4

It is common case that on the appointed day the Respondents were quarrying the original Looby lands and extracting limestone therefrom. Again, it was common case that after the acquisition of the additional Looby lands the Respondents extracted limestone therefrom without any apparent objection from the planning authority. It was only when the Respondents commenced quarrying operations on the Doyle lands in 1995 that proceedings were threatened and ultimately brought by the Waterford County Council as the planning authority for the county of Waterford. The proceedings were brought under s.27 of the Local Government (Planning and Development) Act 1976and on the 16th November 1995 the learned Judge of the Circuit Court refused to grant an injunction restraining the Respondentsfrom carrying out quarrying works on the Doyle lands. It was from that decision that an appeal was taken to the High Court and on that appeal the case was stated herein by the learned High Court Judge. The question posed by the learned Judge was:

"Whether the quarrying operations being carried out by the Respondents in the Doyle lands is development requiring planningpermission".

5

The physical features and more particularly the boundaries of the Looby lands and the Doyle lands are material partly because disputes in relation thereto may have brought the matter to the attention of the planning authority and partly because these boundaries may be of relevance in answering the question posed by the learned trialJudge.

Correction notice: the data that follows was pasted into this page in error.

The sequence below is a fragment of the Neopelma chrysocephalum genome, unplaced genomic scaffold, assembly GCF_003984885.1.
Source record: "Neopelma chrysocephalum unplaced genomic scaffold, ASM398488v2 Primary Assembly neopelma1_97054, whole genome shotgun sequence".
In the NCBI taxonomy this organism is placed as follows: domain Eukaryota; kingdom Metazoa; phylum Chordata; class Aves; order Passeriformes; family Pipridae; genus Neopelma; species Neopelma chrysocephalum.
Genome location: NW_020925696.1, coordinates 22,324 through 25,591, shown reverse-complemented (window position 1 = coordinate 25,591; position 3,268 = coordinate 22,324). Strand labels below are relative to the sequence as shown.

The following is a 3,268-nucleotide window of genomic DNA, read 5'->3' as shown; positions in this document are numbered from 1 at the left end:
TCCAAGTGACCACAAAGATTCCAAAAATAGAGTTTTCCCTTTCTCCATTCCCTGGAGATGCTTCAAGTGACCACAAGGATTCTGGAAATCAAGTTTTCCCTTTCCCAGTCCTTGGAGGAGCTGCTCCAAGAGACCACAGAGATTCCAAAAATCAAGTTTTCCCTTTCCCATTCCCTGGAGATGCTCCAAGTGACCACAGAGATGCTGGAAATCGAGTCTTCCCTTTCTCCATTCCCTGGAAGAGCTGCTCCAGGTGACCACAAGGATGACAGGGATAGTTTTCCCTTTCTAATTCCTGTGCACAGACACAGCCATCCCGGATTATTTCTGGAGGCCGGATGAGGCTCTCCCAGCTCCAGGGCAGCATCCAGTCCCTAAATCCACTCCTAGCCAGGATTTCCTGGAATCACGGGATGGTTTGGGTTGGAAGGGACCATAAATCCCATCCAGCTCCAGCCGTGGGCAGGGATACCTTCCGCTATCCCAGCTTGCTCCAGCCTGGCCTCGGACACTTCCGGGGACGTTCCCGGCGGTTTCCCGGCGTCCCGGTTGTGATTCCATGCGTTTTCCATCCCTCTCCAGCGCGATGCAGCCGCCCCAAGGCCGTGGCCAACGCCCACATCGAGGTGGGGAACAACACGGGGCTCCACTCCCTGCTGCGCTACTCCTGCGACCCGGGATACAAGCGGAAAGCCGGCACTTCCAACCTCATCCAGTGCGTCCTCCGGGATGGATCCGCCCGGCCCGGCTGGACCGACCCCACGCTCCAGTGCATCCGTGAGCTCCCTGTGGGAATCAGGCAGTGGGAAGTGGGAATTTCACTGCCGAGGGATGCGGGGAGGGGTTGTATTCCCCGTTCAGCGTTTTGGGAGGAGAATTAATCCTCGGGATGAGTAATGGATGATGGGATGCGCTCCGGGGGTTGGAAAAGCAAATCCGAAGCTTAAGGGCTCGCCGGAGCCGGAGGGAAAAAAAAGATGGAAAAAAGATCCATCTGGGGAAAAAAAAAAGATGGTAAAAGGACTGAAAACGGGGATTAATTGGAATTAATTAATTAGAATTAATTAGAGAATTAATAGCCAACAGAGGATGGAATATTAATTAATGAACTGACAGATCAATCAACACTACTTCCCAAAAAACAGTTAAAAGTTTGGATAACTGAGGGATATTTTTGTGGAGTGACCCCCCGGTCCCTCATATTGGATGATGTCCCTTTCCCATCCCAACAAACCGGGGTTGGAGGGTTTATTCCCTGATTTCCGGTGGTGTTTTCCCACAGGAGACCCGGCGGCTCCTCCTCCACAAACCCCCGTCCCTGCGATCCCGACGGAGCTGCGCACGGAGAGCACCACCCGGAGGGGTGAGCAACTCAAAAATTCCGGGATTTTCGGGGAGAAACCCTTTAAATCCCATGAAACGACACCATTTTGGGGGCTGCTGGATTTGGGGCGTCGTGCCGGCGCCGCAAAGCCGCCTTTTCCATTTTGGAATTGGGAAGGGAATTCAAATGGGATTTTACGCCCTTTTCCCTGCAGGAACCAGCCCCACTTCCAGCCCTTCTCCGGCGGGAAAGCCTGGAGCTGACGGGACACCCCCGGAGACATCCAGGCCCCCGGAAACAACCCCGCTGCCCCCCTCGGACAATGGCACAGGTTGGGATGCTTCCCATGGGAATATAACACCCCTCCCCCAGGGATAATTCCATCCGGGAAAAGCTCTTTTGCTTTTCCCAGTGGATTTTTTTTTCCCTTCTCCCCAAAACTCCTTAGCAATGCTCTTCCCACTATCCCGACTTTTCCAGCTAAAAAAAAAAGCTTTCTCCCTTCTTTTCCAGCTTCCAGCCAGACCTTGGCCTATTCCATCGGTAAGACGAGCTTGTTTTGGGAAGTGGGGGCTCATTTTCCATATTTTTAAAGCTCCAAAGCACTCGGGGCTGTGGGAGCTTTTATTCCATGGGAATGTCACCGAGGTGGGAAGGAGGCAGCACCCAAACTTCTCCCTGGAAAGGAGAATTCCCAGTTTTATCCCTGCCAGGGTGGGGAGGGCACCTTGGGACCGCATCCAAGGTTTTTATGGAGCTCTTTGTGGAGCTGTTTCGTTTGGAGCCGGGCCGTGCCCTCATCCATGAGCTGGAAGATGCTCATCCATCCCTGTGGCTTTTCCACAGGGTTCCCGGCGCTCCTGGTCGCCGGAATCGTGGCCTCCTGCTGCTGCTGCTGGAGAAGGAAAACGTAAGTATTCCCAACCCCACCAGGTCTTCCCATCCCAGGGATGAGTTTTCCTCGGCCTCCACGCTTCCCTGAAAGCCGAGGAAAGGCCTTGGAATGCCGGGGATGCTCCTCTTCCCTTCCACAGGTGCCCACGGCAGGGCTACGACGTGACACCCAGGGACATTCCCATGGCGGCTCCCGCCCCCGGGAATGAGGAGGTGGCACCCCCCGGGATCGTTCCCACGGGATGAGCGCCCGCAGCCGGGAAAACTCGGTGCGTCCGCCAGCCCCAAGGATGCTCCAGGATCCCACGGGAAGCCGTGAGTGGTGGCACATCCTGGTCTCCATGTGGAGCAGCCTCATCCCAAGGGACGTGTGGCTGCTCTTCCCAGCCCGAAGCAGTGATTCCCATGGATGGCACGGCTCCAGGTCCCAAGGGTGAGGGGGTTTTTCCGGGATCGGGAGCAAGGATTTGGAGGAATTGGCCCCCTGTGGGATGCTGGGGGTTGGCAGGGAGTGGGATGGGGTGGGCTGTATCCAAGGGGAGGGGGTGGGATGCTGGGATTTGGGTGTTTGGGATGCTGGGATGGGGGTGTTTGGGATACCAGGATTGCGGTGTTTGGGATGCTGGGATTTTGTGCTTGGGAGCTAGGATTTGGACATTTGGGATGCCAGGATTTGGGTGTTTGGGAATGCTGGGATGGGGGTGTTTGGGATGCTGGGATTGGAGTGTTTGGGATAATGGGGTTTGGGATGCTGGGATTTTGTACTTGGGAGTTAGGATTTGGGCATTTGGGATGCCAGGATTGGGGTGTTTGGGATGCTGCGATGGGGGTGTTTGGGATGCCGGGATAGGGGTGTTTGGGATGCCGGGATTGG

6

It appears that the entire of the Looby lands and that part of the Doyle lands containing recoverable deposits of limestone are all situate within the town land of Kilgrainey, County Waterford and that the combined land holding is bounded on the north by the White Church Road and on the south by the Canty Road. The Looby lands and the Doyle lands are separated by a boithrin which connects the White Church Road to the Canty Road. Local residents contended that there was a public right of way over this boithrin. Whether such a right existed was never finally determined because a sensible agreement appears to have been reached with the local residents involved under which the route was to be maintained subject to the right of the Respondents to close it off from time to time in the interests of safety. That there was and is a modest route, fairly described as a boithrin, separating the Looby lands from the Doyle lands is an objective fact. Finally in relation to material facts, it is important to note that the seam of limestone which had been identified in the original Looby lands in fact extended for a distance of some six miles.

THE ARGUMENTS
7

The Respondents submitted - no doubt correctly - that the issue in the present case did not involve any question as to what constituted "exempted developments" within the meaning or for the purposes of section 4 of the 1963 Act. The issue in this case concerned the proper interpretation of s.24 of that Act which, so far as material, provides as follows:-

8

2 "24(1) Subject to the provisions of this Act, permission shall be required under this Part of this Act:-

9

...